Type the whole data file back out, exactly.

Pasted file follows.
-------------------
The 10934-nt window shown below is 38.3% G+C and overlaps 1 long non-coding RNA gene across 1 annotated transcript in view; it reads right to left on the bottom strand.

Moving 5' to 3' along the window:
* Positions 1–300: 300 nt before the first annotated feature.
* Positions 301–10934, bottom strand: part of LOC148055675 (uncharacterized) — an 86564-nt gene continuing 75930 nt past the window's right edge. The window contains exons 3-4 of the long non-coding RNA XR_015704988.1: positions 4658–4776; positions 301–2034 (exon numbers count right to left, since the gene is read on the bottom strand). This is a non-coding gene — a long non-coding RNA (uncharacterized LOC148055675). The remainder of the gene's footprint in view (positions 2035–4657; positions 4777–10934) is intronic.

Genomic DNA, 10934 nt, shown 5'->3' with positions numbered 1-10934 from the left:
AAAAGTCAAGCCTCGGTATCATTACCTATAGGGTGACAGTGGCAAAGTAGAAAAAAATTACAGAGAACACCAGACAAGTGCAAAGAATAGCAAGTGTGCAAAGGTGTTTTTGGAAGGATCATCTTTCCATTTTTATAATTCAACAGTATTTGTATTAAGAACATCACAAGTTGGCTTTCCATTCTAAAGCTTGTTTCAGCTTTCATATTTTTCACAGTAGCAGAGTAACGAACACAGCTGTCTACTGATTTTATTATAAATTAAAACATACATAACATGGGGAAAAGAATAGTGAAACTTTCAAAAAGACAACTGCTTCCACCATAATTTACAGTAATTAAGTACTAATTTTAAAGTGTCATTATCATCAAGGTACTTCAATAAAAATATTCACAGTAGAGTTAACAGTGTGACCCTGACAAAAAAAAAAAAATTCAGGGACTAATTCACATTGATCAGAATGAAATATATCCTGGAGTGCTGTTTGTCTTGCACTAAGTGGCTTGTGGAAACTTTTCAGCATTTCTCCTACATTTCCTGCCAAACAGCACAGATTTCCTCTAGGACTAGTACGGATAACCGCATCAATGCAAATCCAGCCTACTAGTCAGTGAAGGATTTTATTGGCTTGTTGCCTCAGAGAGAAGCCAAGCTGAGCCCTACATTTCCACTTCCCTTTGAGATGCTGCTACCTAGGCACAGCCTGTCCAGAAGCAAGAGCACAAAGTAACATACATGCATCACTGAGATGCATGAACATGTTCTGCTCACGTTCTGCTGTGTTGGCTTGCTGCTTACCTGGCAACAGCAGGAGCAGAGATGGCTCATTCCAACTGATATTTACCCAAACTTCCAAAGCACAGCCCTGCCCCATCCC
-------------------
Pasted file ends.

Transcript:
The 10934-nt window shown below is 38.3% G+C and overlaps 1 long non-coding RNA gene across 1 annotated transcript in view; it reads right to left on the bottom strand.

Moving 5' to 3' along the window:
* Positions 1–300: 300 nt before the first annotated feature.
* Positions 301–10934, bottom strand: part of LOC148055675 (uncharacterized) — an 86564-nt gene continuing 75930 nt past the window's right edge. The window contains exons 3-4 of the long non-coding RNA XR_015704988.1: positions 4658–4776; positions 301–2034 (exon numbers count right to left, since the gene is read on the bottom strand). This is a non-coding gene — a long non-coding RNA (uncharacterized LOC148055675). The remainder of the gene's footprint in view (positions 2035–4657; positions 4777–10934) is intronic.

Genomic DNA, 10934 nt, shown 5'->3' with positions numbered 1-10934 from the left:
AAAAGTCAAGCCTCGGTATCATTACCTATAGGGTGACAGTGGCAAAGTAGAAAAAAATTACAGAGAACACCAGACAAGTGCAAAGAATAGCAAGTGTGCAAAGGTGTTTTTGGAAGGATCATCTTTCCATTTTTATAATTCAACAGTATTTGTATTAAGAACATCACAAGTTGGCTTTCCATTCTAAAGCTTGTTTCAGCTTTCATATTTTTCACAGTAGCAGAGTAACGAACACAGCTGTCTACTGATTTTATTATAAATTAAAACATACATAACATGGGGAAAAGAATAGTGAAACTTTCAAAAAGACAACTGCTTCCACCATAATTTACAGTAATTAAGTACTAATTTTAAAGTGTCATTATCATCAAGGTACTTCAATAAAAATATTCACAGTAGAGTTAACAGTGTGACCCTGACAAAAAAAAAAAAATTCAGGGACTAATTCACATTGATCAGAATGAAATATATCCTGGAGTGCTGTTTGTCTTGCACTAAGTGGCTTGTGGAAACTTTTCAGCATTTCTCCTACATTTCCTGCCAAACAGCACAGATTTCCTCTAGGACTAGTACGGATAACCGCATCAATGCAAATCCAGCCTACTAGTCAGTGAAGGATTTTATTGGCTTGTTGCCTCAGAGAGAAGCCAAGCTGAGCCCTACATTTCCACTTCCCTTTGAGATGCTGCTACCTAGGCACAGCCTGTCCAGAAGCAAGAGCACAAAGTAACATACATGCATCACTGAGATGCATGAACATGTTCTGCTCACGTTCTGCTGTGTTGGCTTGCTGCTTACCTGGCAACAGCAGGAGCAGAGATGGCTCATTCCAACTGATATTTACCCAAACTTCCAAAGCACAGCCCTGCCCCATCCC